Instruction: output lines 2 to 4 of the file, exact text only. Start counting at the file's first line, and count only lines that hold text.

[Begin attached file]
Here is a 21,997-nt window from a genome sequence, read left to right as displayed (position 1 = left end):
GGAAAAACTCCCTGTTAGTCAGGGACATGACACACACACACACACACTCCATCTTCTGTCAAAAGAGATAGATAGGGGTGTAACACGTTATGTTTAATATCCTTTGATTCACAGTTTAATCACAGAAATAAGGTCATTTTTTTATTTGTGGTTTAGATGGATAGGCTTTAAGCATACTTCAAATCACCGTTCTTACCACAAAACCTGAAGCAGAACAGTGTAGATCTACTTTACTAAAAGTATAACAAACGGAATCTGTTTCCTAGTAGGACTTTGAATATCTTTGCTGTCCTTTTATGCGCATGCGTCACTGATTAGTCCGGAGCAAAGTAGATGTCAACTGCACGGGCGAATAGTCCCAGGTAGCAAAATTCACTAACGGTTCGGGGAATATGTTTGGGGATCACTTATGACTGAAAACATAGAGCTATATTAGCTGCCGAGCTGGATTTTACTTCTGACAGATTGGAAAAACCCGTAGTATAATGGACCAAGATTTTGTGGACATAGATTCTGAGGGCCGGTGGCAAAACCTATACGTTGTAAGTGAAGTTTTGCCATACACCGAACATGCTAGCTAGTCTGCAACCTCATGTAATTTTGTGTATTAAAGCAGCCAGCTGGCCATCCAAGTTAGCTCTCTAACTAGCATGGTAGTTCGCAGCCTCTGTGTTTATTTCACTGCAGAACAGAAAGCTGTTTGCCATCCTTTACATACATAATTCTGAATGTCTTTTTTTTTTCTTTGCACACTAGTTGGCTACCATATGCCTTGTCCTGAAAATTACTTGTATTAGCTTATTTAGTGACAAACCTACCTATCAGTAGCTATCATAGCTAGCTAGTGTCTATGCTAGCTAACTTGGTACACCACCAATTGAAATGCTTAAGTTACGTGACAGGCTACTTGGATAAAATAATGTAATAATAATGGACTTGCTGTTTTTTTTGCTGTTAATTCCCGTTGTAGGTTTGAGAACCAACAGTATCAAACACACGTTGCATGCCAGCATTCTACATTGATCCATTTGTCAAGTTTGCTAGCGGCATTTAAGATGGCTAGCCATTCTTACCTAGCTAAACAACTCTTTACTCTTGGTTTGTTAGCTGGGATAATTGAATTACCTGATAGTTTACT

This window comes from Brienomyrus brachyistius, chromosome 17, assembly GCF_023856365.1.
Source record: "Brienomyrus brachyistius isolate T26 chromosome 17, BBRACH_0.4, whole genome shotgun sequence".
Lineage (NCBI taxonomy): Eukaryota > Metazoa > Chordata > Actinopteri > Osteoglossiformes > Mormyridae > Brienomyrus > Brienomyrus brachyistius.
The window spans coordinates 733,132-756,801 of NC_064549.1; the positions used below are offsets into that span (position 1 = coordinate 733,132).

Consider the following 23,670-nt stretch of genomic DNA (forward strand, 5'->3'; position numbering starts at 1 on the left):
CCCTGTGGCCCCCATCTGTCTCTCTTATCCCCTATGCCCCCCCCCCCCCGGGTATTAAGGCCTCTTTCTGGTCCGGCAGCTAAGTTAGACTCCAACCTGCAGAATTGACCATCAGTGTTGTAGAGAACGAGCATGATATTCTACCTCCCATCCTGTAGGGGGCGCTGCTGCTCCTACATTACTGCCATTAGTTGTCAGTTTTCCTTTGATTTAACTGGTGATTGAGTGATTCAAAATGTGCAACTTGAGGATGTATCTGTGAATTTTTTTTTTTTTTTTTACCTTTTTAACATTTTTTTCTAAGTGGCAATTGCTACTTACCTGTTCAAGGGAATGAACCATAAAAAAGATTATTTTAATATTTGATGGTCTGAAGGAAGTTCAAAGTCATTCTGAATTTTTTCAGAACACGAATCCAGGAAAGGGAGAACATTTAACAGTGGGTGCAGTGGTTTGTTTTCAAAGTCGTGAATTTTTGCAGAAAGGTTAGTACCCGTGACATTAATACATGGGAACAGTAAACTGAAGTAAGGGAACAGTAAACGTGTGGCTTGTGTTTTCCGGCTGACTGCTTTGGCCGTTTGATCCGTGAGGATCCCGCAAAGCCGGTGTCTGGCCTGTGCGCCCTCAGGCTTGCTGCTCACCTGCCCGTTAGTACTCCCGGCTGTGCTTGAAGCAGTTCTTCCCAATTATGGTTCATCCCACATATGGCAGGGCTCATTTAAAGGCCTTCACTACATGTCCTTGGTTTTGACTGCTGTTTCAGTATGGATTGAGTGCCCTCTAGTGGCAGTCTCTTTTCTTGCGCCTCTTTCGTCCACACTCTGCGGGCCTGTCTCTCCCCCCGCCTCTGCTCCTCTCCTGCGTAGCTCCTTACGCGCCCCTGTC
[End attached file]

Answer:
GGAAAAACTCCCTGTTAGTCAGGGACATGACACACACACACACACACTCCATCTTCTGTCAAAAGAGATAGATAGGGGTGTAACACGTTATGTTTAATATCCTTTGATTCACAGTTTAATCACAGAAATAAGGTCATTTTTTTATTTGTGGTTTAGATGGATAGGCTTTAAGCATACTTCAAATCACCGTTCTTACCACAAAACCTGAAGCAGAACAGTGTAGATCTACTTTACTAAAAGTATAACAAACGGAATCTGTTTCCTAGTAGGACTTTGAATATCTTTGCTGTCCTTTTATGCGCATGCGTCACTGATTAGTCCGGAGCAAAGTAGATGTCAACTGCACGGGCGAATAGTCCCAGGTAGCAAAATTCACTAACGGTTCGGGGAATATGTTTGGGGATCACTTATGACTGAAAACATAGAGCTATATTAGCTGCCGAGCTGGATTTTACTTCTGACAGATTGGAAAAACCCGTAGTATAATGGACCAAGATTTTGTGGACATAGATTCTGAGGGCCGGTGGCAAAACCTATACGTTGTAAGTGAAGTTTTGCCATACACCGAACATGCTAGCTAGTCTGCAACCTCATGTAATTTTGTGTATTAAAGCAGCCAGCTGGCCATCCAAGTTAGCTCTCTAACTAGCATGGTAGTTCGCAGCCTCTGTGTTTATTTCACTGCAGAACAGAAAGCTGTTTGCCATCCTTTACATACATAATTCTGAATGTCTTTTTTTTTTCTTTGCACACTAGTTGGCTACCATATGCCTTGTCCTGAAAATTACTTGTATTAGCTTATTTAGTGACAAACCTACCTATCAGTAGCTATCATAGCTAGCTAGTGTCTATGCTAGCTAACTTGGTACACCACCAATTGAAATGCTTAAGTTACGTGACAGGCTACTTGGATAAAATAATGTAATAATAATGGACTTGCTGTTTTTTTTGCTGTTAATTCCCGTTGTAGGTTTGAGAACCAACAGTATCAAACACACGTTGCATGCCAGCATTCTACATTGATCCATTTGTCAAGTTTGCTAGCGGCATTTAAGATGGCTAGCCATTCTTACCTAGCTAAACAACTCTTTACTCTTGGTTTGTTAGCTGGGATAATTGAATTACCTGATAGTTTACT

This window comes from Brienomyrus brachyistius, chromosome 17, assembly GCF_023856365.1.
Source record: "Brienomyrus brachyistius isolate T26 chromosome 17, BBRACH_0.4, whole genome shotgun sequence".